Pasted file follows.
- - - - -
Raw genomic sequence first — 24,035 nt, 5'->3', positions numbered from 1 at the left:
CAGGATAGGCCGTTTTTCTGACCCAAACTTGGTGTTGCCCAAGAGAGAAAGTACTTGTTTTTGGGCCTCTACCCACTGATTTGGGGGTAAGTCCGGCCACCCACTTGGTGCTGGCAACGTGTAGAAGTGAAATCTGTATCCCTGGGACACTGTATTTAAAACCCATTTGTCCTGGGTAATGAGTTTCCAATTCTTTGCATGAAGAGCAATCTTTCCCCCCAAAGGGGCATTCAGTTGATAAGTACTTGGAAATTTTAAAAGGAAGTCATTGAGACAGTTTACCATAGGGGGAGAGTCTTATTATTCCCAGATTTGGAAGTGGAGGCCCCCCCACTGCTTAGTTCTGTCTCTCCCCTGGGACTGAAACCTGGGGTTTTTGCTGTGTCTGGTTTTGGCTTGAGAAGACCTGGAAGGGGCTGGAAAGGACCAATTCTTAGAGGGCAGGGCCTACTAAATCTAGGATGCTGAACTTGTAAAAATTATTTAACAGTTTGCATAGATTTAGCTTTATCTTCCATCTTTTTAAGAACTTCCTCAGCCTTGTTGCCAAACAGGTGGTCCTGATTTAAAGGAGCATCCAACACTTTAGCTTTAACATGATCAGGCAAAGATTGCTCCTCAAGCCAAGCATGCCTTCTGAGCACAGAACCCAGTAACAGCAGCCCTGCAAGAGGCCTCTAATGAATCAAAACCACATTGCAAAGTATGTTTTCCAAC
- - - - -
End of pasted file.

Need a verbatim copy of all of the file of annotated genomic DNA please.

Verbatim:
Raw genomic sequence first — 24,035 nt, 5'->3', positions numbered from 1 at the left:
CAGGATAGGCCGTTTTTCTGACCCAAACTTGGTGTTGCCCAAGAGAGAAAGTACTTGTTTTTGGGCCTCTACCCACTGATTTGGGGGTAAGTCCGGCCACCCACTTGGTGCTGGCAACGTGTAGAAGTGAAATCTGTATCCCTGGGACACTGTATTTAAAACCCATTTGTCCTGGGTAATGAGTTTCCAATTCTTTGCATGAAGAGCAATCTTTCCCCCCAAAGGGGCATTCAGTTGATAAGTACTTGGAAATTTTAAAAGGAAGTCATTGAGACAGTTTACCATAGGGGGAGAGTCTTATTATTCCCAGATTTGGAAGTGGAGGCCCCCCCACTGCTTAGTTCTGTCTCTCCCCTGGGACTGAAACCTGGGGTTTTTGCTGTGTCTGGTTTTGGCTTGAGAAGACCTGGAAGGGGCTGGAAAGGACCAATTCTTAGAGGGCAGGGCCTACTAAATCTAGGATGCTGAACTTGTAAAAATTATTTAACAGTTTGCATAGATTTAGCTTTATCTTCCATCTTTTTAAGAACTTCCTCAGCCTTGTTGCCAAACAGGTGGTCCTGATTTAAAGGAGCATCCAACACTTTAGCTTTAACATGATCAGGCAAAGATTGCTCCTCAAGCCAAGCATGCCTTCTGAGCACAGAACCCAGTAACAGCAGCCCTGCAAGAGGCCTCTAATGAATCAAAACCACATTGCAAAGTATGTTTTCCAAC